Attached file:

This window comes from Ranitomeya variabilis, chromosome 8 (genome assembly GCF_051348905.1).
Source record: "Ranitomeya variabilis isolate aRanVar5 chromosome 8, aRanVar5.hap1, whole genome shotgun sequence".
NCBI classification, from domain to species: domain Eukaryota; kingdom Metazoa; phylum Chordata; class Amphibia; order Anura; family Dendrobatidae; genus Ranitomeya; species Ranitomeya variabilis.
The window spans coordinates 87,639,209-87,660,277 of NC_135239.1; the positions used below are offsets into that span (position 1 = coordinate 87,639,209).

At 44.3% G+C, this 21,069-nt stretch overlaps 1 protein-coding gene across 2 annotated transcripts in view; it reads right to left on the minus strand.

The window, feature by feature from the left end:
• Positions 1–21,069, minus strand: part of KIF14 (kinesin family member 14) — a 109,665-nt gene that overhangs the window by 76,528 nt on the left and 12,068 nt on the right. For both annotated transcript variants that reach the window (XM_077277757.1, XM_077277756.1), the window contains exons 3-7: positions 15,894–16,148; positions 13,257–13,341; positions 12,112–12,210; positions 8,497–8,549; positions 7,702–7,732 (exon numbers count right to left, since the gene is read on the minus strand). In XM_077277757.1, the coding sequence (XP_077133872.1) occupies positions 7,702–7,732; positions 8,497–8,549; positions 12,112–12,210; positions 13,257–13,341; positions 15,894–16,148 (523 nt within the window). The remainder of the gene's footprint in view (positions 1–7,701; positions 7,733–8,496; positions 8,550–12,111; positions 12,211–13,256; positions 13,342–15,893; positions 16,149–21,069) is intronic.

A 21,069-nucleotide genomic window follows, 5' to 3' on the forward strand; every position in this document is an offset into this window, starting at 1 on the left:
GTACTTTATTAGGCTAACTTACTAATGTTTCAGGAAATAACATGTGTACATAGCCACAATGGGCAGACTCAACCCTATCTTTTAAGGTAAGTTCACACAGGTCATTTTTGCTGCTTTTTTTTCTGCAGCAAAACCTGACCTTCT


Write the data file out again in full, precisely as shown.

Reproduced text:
This window comes from Ranitomeya variabilis, chromosome 8 (genome assembly GCF_051348905.1).
Source record: "Ranitomeya variabilis isolate aRanVar5 chromosome 8, aRanVar5.hap1, whole genome shotgun sequence".
NCBI classification, from domain to species: domain Eukaryota; kingdom Metazoa; phylum Chordata; class Amphibia; order Anura; family Dendrobatidae; genus Ranitomeya; species Ranitomeya variabilis.
The window spans coordinates 87,639,209-87,660,277 of NC_135239.1; the positions used below are offsets into that span (position 1 = coordinate 87,639,209).

At 44.3% G+C, this 21,069-nt stretch overlaps 1 protein-coding gene across 2 annotated transcripts in view; it reads right to left on the minus strand.

The window, feature by feature from the left end:
• Positions 1–21,069, minus strand: part of KIF14 (kinesin family member 14) — a 109,665-nt gene that overhangs the window by 76,528 nt on the left and 12,068 nt on the right. For both annotated transcript variants that reach the window (XM_077277757.1, XM_077277756.1), the window contains exons 3-7: positions 15,894–16,148; positions 13,257–13,341; positions 12,112–12,210; positions 8,497–8,549; positions 7,702–7,732 (exon numbers count right to left, since the gene is read on the minus strand). In XM_077277757.1, the coding sequence (XP_077133872.1) occupies positions 7,702–7,732; positions 8,497–8,549; positions 12,112–12,210; positions 13,257–13,341; positions 15,894–16,148 (523 nt within the window). The remainder of the gene's footprint in view (positions 1–7,701; positions 7,733–8,496; positions 8,550–12,111; positions 12,211–13,256; positions 13,342–15,893; positions 16,149–21,069) is intronic.

A 21,069-nucleotide genomic window follows, 5' to 3' on the forward strand; every position in this document is an offset into this window, starting at 1 on the left:
GTACTTTATTAGGCTAACTTACTAATGTTTCAGGAAATAACATGTGTACATAGCCACAATGGGCAGACTCAACCCTATCTTTTAAGGTAAGTTCACACAGGTCATTTTTGCTGCTTTTTTTTCTGCAGCAAAACCTGACCTTCT